Her surgery is scheduled for 3-4 hours duration, and then she’ll be in recovery for about an hour. During recovery she’ll get a stocking and pressure cuff on the right leg, as well as bandages and the cooling apparatus to reduce swelling. I’ll be sure to get a photo, as I expect it to be quite impressive. She was taken to the operating theater at 7:51 AM, so we expect to see her again at about noon.

The hospital has a new surgical wing on the east side of the hospital, with views toward downtown Noblesville. The clock tower of the recently renovated Hamilton County Courthouse rises well above the thick rows of trees that line White River as it courses through downtown. Just outside the windows of the cafeteria, the hustle bustle of traffic entering and leaving the hospital’s parking area whizzes by. It has been very interesting to watch the hospital grow over the years, and now has become a five-star heart and vascular center.

The receptionist at the Surgery Center gave me a pager that allows me to move about the hospital freely. They will page me when Lea comes out of the operating room. It is also teriffic that the hospital provides internet access, which allows me to send and receive email and instant messages, and post updates to the blog. I plan to add at least one more post today, after Lea recovers and I have some news to pass on. Meanwhile, we are keeping the Instant Messages going to our Father, and are asking for the grace to accept His will, whatever that might be.

We have every reason to feel that Lea will do very well, and that her recovery will be challenging while rewarding. We are looking forward to expanding our ministry of God’s mighty works in her miraculous healing in, and since, Hartford, and feel that this knee replacement is going to make it possible for her to make great strides in achieving her role in His service.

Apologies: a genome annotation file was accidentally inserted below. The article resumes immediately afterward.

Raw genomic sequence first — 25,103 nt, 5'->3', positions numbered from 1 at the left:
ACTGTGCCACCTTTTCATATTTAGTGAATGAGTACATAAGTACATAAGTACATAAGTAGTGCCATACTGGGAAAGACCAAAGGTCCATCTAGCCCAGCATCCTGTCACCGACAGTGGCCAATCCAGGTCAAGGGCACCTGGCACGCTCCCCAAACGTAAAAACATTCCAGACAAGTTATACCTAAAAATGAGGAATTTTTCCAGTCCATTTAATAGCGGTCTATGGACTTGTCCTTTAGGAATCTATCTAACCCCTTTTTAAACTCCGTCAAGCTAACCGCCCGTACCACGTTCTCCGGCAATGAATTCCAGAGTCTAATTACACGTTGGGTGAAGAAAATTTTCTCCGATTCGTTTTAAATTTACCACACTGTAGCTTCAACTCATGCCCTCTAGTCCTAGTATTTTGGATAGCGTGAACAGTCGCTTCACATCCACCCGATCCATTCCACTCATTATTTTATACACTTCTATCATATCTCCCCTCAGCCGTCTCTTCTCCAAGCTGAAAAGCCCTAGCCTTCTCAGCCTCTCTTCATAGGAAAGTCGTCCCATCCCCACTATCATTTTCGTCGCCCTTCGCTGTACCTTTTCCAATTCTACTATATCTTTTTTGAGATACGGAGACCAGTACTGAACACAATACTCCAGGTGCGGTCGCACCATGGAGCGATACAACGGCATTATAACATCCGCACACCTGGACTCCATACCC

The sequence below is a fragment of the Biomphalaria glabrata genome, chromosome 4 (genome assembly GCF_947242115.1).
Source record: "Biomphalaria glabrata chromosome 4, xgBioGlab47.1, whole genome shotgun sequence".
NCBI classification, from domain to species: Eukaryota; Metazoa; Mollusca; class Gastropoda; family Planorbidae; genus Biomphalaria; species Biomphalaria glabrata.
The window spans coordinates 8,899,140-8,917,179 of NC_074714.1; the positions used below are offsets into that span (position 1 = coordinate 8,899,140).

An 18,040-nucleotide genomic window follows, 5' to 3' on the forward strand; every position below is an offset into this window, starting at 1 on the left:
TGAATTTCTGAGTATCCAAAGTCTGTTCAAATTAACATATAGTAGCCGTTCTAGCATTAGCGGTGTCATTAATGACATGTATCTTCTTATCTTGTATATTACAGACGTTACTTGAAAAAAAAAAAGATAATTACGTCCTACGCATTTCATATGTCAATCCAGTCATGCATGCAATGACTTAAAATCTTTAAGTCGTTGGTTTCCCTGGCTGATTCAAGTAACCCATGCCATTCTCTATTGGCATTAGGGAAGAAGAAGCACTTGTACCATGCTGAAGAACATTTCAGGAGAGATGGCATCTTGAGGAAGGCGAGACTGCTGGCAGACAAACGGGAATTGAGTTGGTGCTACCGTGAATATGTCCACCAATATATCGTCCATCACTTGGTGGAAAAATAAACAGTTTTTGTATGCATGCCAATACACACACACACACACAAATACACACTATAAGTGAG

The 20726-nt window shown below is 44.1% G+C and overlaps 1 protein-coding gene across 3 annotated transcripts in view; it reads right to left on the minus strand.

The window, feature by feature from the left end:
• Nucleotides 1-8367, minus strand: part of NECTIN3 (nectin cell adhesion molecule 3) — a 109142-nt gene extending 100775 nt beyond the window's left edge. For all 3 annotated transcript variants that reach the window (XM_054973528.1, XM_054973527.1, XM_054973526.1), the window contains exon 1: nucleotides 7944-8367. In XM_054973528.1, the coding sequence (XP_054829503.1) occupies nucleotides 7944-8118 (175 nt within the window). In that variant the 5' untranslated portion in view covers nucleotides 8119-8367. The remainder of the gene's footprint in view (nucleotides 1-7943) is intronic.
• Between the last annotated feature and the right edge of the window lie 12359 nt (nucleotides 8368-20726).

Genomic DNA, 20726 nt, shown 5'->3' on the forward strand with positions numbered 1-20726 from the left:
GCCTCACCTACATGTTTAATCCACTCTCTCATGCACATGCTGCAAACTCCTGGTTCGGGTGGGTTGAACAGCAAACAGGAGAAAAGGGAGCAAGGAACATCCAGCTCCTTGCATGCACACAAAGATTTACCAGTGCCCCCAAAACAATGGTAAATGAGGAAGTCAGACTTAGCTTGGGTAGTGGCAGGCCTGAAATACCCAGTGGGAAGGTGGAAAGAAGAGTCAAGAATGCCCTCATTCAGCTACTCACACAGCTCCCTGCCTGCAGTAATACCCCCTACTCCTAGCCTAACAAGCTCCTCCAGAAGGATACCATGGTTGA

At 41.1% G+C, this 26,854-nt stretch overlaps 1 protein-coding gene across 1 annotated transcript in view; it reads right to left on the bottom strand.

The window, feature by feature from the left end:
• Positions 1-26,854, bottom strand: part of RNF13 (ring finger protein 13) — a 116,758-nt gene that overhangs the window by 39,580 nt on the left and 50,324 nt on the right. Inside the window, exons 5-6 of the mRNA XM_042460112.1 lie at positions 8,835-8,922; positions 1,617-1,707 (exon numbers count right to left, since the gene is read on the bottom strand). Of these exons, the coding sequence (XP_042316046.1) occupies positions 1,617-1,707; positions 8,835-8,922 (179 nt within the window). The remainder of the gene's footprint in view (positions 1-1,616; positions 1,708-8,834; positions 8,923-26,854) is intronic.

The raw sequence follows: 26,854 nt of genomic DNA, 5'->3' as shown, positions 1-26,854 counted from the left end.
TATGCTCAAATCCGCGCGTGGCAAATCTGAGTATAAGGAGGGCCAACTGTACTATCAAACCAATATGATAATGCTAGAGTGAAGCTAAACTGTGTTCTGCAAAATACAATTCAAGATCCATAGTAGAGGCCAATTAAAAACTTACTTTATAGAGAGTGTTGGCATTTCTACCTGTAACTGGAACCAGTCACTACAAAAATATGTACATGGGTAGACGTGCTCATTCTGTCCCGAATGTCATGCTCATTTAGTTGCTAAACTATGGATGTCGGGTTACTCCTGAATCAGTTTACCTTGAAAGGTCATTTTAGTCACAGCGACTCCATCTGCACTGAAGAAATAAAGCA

Glory to God for His mighty works in our lives! Praise to Him for lifting us up time after time to tell the story of His glorious work through Lea’s illness. Thank you, Father, for our many blessings! Please keep Your hand in Lea’s surgical procedure today. Amen.

What a blessing it is to be able to tell you of good news on Lea’s continually improving condition! We have just completed her most recent visit to Dr Miller, and gotten back excellent lab results on her blood work. She has gained a total of ten pounds since February, and is now back at her original weight. Even her cholesterol and triglycerides were normal!

This is wonderful news, since she will be undergoing surgery Wednesday morning to receive a total right knee replacement. While somewhat apprehensive, she is looking forward to being able to walk without a cane again, and being able to resume many of the activities she enjoys. She will, however, need to be aware that she will still have some limits in order to protect the artificial knee from undue wear.

I think one of the benefits we will receive from this surgery, is that she will be able to stand tall again, and that will help her feel a lot better about herself. It also will reduce a great deal of her pain, which should help her back off on more of the pain medication and consequently, regain more of her mental acuity. She will probably also feel better about not being able to have her stomach surgery to close her hernia.

Her diabetes is still very erratic with wild swings in the amount of medication she needs to bring it under control. So far we haven’t been able to distinguish a pattern of cause and effect. It appears to us that the pancreas may just simply not be working as well as it did for the first year after her discharge from Hartford Hospital.